Another concern is a common one to Arkham Horror and Elder Sign ((And, indeed to other games with similar rules for getting various stuff to beef up your character, such as Fortune and Glory.)) : once your character starts doing well, he or she can get stuff to help him or her, like gear and allies and spells and so forth. But if you need to succeed at a couple of encounters without that kind of help to get the game currency you need to get the stuff that helps you. If you take some time to get rolling, it can be very frustrating ((Trust me. That’s how I spend a lot of these games.)).

On the up side, it looks like the gate and monster holders from Litko that I got for AH will work just as well with EH. I’ll have to check to see if I have the character figures for the investigators in EH, too.

So, final evaluation? I like Eldritch Horror. It fits nicely into the complexity/duration gap between Arkham Horror and Elder Sign, and does some very cool things that neither of those other games do. It’s not just a simplified version of AH, though it is that too. But it’s a great game in its own right.

I’m glad I bought it when it came out. I’m looking forward to playing a full game with real people.

Rough Magi(c)k(s)

Gonna talk about two different things, now. They’ve got similar titles, and both deal with Lovecraft; one’s a DVD and the other is a game supplement.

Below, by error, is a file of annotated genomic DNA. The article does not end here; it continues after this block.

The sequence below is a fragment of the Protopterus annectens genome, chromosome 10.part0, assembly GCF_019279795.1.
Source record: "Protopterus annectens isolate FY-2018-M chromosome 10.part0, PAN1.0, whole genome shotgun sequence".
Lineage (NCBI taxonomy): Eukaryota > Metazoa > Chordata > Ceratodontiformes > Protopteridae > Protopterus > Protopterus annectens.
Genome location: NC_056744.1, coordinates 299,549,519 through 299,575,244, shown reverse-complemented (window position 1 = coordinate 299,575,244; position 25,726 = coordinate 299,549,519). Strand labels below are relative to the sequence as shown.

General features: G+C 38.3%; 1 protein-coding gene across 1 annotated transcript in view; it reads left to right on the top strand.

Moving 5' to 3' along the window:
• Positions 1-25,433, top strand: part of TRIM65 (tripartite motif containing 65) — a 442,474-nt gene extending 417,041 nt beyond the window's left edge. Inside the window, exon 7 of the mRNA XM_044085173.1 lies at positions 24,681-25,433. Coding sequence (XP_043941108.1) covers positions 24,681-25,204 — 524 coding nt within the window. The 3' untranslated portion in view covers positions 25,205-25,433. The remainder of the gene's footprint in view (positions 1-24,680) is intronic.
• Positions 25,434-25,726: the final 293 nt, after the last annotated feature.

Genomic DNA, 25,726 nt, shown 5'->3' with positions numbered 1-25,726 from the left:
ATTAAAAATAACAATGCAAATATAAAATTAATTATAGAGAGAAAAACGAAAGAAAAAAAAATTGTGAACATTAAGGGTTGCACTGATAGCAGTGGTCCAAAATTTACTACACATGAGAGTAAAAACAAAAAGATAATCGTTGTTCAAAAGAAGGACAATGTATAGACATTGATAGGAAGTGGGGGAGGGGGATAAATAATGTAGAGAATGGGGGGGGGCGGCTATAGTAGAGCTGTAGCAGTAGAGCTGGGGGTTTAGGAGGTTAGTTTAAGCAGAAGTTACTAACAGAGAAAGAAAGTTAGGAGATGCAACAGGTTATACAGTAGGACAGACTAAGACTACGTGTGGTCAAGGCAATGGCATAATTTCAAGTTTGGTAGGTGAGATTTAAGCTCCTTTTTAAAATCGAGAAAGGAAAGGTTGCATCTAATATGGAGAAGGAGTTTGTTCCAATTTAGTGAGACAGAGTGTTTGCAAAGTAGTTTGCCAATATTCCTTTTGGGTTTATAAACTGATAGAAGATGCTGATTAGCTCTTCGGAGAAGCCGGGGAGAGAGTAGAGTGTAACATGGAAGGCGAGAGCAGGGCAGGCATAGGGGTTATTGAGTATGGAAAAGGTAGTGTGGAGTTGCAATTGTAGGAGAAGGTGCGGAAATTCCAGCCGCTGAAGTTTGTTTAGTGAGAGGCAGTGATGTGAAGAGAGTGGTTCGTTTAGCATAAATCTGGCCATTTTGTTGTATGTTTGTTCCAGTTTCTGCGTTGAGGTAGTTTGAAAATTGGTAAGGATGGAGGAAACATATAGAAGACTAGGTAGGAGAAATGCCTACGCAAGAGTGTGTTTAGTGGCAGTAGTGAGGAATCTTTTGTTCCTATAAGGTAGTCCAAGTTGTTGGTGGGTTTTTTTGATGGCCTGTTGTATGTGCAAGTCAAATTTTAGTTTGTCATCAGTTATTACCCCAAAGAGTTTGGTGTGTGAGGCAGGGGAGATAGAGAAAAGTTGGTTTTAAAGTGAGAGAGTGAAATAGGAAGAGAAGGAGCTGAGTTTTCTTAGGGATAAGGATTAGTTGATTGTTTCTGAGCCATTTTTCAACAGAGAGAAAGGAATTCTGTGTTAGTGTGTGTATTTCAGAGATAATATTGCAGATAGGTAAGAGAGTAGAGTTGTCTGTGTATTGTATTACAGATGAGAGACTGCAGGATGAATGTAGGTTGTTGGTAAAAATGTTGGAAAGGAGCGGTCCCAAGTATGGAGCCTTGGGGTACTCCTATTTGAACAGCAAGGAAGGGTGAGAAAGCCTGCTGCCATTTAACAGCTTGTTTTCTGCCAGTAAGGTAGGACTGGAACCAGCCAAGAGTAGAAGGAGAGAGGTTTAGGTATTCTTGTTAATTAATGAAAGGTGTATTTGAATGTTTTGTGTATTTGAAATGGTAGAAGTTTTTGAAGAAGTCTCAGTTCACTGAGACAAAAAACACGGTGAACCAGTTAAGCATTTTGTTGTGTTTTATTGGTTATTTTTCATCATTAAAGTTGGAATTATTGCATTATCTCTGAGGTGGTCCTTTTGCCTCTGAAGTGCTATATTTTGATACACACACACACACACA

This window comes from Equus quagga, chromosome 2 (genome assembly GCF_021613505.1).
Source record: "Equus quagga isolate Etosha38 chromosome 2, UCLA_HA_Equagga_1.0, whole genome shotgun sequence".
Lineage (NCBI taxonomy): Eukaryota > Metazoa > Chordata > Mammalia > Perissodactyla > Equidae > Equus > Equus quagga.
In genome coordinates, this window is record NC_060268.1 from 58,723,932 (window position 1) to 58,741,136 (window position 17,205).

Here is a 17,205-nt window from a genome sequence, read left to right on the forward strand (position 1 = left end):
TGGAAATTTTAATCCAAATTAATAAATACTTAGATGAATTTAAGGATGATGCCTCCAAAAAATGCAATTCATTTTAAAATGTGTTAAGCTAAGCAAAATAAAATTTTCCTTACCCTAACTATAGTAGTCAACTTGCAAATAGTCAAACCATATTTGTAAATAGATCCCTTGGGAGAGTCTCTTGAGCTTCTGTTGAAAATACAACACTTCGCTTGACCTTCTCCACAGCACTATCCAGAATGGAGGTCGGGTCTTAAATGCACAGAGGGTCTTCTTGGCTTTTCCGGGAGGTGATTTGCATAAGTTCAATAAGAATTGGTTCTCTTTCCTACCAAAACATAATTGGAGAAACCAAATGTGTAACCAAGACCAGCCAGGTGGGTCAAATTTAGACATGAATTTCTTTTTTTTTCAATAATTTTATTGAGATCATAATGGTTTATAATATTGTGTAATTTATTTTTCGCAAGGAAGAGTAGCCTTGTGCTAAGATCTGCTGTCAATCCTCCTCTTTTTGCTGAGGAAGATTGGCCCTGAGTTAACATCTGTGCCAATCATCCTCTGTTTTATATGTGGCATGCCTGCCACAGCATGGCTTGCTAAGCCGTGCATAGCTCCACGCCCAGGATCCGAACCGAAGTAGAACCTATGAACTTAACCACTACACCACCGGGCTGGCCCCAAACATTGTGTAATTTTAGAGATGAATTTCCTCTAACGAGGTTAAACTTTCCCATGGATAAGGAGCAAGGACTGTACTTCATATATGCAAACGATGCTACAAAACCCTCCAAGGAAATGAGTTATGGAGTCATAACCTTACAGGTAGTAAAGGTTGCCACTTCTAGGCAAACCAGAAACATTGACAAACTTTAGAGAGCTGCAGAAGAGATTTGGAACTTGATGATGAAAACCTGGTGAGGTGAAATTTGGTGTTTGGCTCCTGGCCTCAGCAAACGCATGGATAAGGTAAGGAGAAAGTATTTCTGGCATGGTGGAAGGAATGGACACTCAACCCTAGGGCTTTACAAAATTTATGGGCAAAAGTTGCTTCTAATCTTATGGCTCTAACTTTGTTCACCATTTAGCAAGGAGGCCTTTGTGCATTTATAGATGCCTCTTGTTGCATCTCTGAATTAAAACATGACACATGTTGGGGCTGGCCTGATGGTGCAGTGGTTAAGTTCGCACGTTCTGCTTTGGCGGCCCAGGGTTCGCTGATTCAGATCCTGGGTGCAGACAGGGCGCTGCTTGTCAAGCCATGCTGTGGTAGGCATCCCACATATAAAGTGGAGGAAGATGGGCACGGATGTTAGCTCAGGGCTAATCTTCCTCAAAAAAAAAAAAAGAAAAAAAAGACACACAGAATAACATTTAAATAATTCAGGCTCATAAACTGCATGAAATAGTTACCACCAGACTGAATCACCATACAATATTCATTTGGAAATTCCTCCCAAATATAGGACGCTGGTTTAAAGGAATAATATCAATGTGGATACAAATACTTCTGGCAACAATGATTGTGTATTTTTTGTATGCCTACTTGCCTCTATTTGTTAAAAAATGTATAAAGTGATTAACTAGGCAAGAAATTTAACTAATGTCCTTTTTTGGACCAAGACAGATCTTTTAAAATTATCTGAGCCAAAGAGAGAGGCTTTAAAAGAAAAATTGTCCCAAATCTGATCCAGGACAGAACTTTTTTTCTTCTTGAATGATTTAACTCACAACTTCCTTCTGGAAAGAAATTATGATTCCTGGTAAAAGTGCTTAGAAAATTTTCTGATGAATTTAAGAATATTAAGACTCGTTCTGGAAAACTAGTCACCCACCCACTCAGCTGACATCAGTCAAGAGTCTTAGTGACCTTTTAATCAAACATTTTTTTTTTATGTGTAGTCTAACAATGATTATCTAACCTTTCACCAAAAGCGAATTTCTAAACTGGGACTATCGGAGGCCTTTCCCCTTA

Rough Magik

This is a television pilot from the BBC that never got made. It’s available on DVD from Lurker Films, on Volume 2 of the H.P. Lovecraft Collection – Dreams of Cthulhu: The Rough Magik Initiative.

The set-up is simple: twenty years ago, a group of covert operatives in the UK ran into a cult that worshiped a strange, ancient god that slept and dreamed beneath the seas. I don’t recall them using the name Cthulhu in the episode, but the sculptures and themes make it very clear that that’s who they’re talking about. They called themselves the Night Scholars, and the cult was called the Dreamers. Through great sacrifice and skill, the Night Scholars pretty much wiped out the Dreamers, though most of the Night Scholars wound up dead, insane, or exiled.

Now, the cult is stirring again, and the powers-that-be in the British government find they need to reactivate the Night Scholars they had previously disavowed and driven away.

If that sounds like a great framework for a Delta Green campaign, you’re not alone in thinking so.

Now, as I said, the series never got made, but the DVD has a pretty detailed description of the episodes that would have been made. In fact, according to the list, the episode on the disk is, in fact, episode 2: An Age of Wonders. The plan was for 14 episodes, and the brief descriptions of each of them make me very, very sad that they were never produced.

I can understand why, though. This is powerful, disturbing stuff, both on a horror-story level and on a human level. The episode on the disk opens with a middle-class mother sacrificing her young children to Cthulhu. There are scenes of atrocities in the Falklands as part of the story. Some unfriendly things are said about what people are capable of.